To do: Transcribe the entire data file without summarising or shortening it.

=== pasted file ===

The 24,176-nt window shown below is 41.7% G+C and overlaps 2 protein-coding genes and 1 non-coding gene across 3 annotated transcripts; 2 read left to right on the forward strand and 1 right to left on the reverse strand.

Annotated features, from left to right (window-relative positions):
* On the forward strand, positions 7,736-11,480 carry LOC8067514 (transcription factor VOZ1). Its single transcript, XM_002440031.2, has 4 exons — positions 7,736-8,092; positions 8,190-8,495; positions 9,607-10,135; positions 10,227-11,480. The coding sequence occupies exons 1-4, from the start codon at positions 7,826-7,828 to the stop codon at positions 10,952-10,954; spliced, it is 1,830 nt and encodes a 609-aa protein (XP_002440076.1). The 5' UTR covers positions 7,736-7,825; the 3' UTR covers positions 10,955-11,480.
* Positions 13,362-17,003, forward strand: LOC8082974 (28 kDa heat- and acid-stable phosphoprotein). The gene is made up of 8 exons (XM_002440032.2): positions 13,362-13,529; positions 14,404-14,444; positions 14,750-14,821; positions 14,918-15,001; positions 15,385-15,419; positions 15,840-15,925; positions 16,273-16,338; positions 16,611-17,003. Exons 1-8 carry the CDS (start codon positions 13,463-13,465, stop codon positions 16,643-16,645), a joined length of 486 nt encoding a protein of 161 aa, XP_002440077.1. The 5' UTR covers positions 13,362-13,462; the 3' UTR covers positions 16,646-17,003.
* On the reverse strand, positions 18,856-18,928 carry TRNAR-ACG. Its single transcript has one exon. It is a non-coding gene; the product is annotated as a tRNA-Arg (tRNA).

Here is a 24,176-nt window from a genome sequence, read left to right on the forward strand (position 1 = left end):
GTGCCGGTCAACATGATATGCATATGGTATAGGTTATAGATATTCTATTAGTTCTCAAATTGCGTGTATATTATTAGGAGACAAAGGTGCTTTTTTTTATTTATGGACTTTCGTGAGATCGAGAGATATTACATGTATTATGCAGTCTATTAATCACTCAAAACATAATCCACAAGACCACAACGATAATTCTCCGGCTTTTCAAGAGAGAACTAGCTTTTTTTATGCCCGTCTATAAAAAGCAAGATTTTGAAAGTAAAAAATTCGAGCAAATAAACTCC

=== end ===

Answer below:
The 24,176-nt window shown below is 41.7% G+C and overlaps 2 protein-coding genes and 1 non-coding gene across 3 annotated transcripts; 2 read left to right on the forward strand and 1 right to left on the reverse strand.

Annotated features, from left to right (window-relative positions):
* On the forward strand, positions 7,736-11,480 carry LOC8067514 (transcription factor VOZ1). Its single transcript, XM_002440031.2, has 4 exons — positions 7,736-8,092; positions 8,190-8,495; positions 9,607-10,135; positions 10,227-11,480. The coding sequence occupies exons 1-4, from the start codon at positions 7,826-7,828 to the stop codon at positions 10,952-10,954; spliced, it is 1,830 nt and encodes a 609-aa protein (XP_002440076.1). The 5' UTR covers positions 7,736-7,825; the 3' UTR covers positions 10,955-11,480.
* Positions 13,362-17,003, forward strand: LOC8082974 (28 kDa heat- and acid-stable phosphoprotein). The gene is made up of 8 exons (XM_002440032.2): positions 13,362-13,529; positions 14,404-14,444; positions 14,750-14,821; positions 14,918-15,001; positions 15,385-15,419; positions 15,840-15,925; positions 16,273-16,338; positions 16,611-17,003. Exons 1-8 carry the CDS (start codon positions 13,463-13,465, stop codon positions 16,643-16,645), a joined length of 486 nt encoding a protein of 161 aa, XP_002440077.1. The 5' UTR covers positions 13,362-13,462; the 3' UTR covers positions 16,646-17,003.
* On the reverse strand, positions 18,856-18,928 carry TRNAR-ACG. Its single transcript has one exon. It is a non-coding gene; the product is annotated as a tRNA-Arg (tRNA).

Here is a 24,176-nt window from a genome sequence, read left to right on the forward strand (position 1 = left end):
GTGCCGGTCAACATGATATGCATATGGTATAGGTTATAGATATTCTATTAGTTCTCAAATTGCGTGTATATTATTAGGAGACAAAGGTGCTTTTTTTTATTTATGGACTTTCGTGAGATCGAGAGATATTACATGTATTATGCAGTCTATTAATCACTCAAAACATAATCCACAAGACCACAACGATAATTCTCCGGCTTTTCAAGAGAGAACTAGCTTTTTTTATGCCCGTCTATAAAAAGCAAGATTTTGAAAGTAAAAAATTCGAGCAAATAAACTCC